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For the first time in my life, I have butterflies in my stomach about the first day of school. I’m pretty sure it has something to do with the fact that I’m the teacher this time at a school where I’m the new "kid" on the block.

I have thought about what it must feel like to be the new kid time and time again as my sons faced the first day at yet another new school.

When we moved here three years ago, Jimmy was about to begin seventh grade at his fifth new school.

He attended kindergarten in Texas, first and second grade in North Carolina, third and fourth in California and fifth and sixth grades in Pennsylvania. Tommy had been to almost as many different schools when we decided to stay here for a while.

There had been some tears along the way, but overall, my boys had taken the moves in stride. Hurt feelings or a fist fight within the first week of school seemed par for the course.

It was the opposite of how I had grown up in a small North Carolina town where many of the kids in my kindergarten class were stuck with me through our high school graduation.

On more than one occasion, I envied the rare new students who showed up in class because it was such a big deal. I’m now regretting every time I made that mistake.

These butterflies in my tummy are getting more restless every day, and I’m pretty sure they will turn into bats by the time school starts next week.

I’m even more nervous than I was last winter when I decided to enter grad school and had to walk into a college classroom for the first time in 20 years!

I know what the problem is, and with any luck it will go away as soon as the students begin to pile off the school buses.

The reason I’m so nervous and find myself tossing and turning at night is because I have spent summer vacation away from the very students I am so eager to teach. Once I see their little faces, I will automatically go into action and remember the reason I returned to the work force in the first place.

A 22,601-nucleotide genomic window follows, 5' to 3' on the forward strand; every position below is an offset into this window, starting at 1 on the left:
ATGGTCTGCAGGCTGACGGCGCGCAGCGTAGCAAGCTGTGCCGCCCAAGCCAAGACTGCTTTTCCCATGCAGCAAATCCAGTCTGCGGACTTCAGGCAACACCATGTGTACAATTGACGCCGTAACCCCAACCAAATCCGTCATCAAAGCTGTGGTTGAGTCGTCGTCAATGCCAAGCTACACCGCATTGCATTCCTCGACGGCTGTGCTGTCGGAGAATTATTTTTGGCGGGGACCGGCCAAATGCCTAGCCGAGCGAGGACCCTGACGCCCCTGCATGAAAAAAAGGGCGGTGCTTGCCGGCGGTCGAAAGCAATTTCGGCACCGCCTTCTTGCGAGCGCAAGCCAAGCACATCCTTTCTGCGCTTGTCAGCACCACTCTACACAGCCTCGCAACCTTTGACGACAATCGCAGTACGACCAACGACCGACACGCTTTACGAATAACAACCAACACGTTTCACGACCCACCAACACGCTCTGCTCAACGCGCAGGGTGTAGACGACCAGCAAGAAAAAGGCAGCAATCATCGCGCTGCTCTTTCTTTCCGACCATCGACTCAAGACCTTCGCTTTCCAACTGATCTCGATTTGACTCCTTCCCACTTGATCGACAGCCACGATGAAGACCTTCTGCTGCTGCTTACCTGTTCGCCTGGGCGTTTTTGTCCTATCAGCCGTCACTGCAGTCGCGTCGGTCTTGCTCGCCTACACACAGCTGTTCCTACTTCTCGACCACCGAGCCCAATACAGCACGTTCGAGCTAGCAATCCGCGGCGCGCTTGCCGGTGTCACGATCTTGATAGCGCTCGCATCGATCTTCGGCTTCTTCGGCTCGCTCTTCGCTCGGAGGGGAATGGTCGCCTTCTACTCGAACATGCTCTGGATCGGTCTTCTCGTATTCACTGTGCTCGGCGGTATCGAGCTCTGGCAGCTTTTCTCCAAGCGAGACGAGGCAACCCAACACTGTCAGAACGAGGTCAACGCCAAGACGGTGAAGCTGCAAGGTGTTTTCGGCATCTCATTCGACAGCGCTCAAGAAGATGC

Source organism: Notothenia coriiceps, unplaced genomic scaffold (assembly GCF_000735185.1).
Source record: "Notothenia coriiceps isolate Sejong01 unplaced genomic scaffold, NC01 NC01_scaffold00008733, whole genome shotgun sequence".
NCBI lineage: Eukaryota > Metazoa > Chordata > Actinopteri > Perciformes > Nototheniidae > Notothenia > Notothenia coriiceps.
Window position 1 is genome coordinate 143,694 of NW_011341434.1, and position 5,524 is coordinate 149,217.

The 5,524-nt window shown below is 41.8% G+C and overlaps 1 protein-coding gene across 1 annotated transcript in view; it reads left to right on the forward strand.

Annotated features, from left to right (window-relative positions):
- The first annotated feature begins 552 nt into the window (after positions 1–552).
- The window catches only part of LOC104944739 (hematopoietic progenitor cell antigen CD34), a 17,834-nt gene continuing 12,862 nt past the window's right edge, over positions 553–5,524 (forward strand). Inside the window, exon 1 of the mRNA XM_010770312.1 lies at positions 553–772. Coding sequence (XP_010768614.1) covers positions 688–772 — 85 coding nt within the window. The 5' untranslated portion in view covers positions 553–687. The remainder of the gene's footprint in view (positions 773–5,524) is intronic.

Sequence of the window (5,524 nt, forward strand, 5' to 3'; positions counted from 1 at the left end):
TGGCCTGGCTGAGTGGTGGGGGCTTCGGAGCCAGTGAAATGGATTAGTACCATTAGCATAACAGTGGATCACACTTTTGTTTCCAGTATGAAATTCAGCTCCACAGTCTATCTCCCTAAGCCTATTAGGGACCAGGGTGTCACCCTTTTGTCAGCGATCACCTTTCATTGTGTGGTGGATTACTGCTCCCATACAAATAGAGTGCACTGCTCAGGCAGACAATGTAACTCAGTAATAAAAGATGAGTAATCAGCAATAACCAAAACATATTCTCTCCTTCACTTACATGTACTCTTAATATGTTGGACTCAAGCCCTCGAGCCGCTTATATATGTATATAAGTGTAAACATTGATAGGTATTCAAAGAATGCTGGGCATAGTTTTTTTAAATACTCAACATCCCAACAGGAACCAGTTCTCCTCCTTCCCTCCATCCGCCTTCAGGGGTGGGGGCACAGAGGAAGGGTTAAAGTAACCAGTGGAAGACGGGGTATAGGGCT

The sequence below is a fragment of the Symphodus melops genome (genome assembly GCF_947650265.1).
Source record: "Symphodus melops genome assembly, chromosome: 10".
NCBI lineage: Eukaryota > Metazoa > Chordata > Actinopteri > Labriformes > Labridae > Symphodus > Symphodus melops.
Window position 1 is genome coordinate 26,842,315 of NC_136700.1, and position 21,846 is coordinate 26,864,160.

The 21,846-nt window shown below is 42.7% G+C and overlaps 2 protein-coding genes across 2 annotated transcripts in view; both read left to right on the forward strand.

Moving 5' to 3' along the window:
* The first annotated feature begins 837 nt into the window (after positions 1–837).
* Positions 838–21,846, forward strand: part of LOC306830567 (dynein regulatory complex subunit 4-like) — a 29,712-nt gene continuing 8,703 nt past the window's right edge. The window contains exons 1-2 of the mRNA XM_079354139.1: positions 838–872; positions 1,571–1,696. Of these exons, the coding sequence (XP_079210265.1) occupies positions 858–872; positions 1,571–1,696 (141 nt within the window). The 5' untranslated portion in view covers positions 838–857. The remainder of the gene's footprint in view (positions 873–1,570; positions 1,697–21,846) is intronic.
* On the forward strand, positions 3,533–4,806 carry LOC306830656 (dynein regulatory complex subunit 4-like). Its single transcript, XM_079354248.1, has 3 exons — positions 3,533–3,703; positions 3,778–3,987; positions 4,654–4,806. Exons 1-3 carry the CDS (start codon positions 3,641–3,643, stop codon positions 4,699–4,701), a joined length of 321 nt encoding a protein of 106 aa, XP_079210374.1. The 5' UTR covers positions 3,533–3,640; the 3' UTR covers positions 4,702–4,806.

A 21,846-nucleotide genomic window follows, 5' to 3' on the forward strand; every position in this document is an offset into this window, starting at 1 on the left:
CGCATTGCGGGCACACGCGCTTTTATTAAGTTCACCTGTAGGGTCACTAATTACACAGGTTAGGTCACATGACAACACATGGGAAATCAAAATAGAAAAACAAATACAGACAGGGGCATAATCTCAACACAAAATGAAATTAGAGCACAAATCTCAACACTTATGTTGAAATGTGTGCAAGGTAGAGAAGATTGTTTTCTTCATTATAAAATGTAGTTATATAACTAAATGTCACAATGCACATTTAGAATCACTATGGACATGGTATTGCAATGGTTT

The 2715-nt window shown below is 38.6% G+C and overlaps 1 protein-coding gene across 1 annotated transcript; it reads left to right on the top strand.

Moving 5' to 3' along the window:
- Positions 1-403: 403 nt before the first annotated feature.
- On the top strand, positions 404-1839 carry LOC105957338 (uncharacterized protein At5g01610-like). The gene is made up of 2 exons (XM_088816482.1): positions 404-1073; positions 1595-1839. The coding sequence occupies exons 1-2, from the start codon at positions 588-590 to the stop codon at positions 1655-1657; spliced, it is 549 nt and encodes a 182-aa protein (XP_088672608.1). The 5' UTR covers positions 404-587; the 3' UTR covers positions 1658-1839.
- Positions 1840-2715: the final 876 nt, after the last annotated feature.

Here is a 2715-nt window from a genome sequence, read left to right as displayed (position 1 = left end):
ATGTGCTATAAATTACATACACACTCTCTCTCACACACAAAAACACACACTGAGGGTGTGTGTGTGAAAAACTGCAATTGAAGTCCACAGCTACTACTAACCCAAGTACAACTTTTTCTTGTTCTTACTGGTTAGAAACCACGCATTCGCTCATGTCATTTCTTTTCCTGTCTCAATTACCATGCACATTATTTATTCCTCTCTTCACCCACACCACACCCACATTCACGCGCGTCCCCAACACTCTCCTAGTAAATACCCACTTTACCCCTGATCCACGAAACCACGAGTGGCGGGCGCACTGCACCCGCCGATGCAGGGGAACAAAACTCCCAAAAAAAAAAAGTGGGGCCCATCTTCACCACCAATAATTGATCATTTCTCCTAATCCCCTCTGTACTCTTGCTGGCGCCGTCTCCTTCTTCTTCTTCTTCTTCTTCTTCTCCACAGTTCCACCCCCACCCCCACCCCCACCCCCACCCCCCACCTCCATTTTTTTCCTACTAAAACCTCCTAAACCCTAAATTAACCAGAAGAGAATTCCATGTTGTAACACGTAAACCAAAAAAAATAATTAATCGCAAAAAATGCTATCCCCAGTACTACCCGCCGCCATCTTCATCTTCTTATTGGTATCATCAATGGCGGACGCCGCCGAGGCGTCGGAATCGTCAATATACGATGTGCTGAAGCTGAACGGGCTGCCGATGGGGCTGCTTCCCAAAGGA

One day, I decided I really needed a break from my busy schedule of summer classes and job-searching, so I stopped in to see three of my students from last year who were attending summer school. It was a much-needed reminder of why I was working so hard over summer vacation.

The half-hour visit did as much to boost my spirits as a trip to the beach, especially when a tiny first-grader broke into a huge smile when he spotted me and called out, "Mrs. Zich! Mrs. Zich!"

This week, I have been getting ready for my new students and finding my way around the school. Feeling lost and having to turn around is something I’m very used to, thanks to our many moves.

Being the new "kid" in school, on the other hand, feels totally new. The only way I can keep my anticipation from getting the best of me is to stay busy from sunrise to sunset so my mind won’t get a chance to think about it.

Those of you who have read this column before know how easy it is for me to do that. But eventually, I turn around to find that every dish has been washed and it’s time to try to get some sleep. That’s when the butterflies wake up from their nap and really begin to flutter; I’m convinced they’re nocturnal creatures.

Once my new students arrive and I start getting to know and love them as much as the kids at my old school, the butterflies will surely scatter.

And even if they don’t go away for a while, I’m probably going to be able to get a good night’s rest because I will be too exhausted to notice them.

A mother of three boys, Pam Zich has been married to a Marine for 19 years and currently lives in Springfield, Va. You may e-mail her at homefront@stripes.osd.mil or visit her Web site at www.lifeonthehomefront.com.


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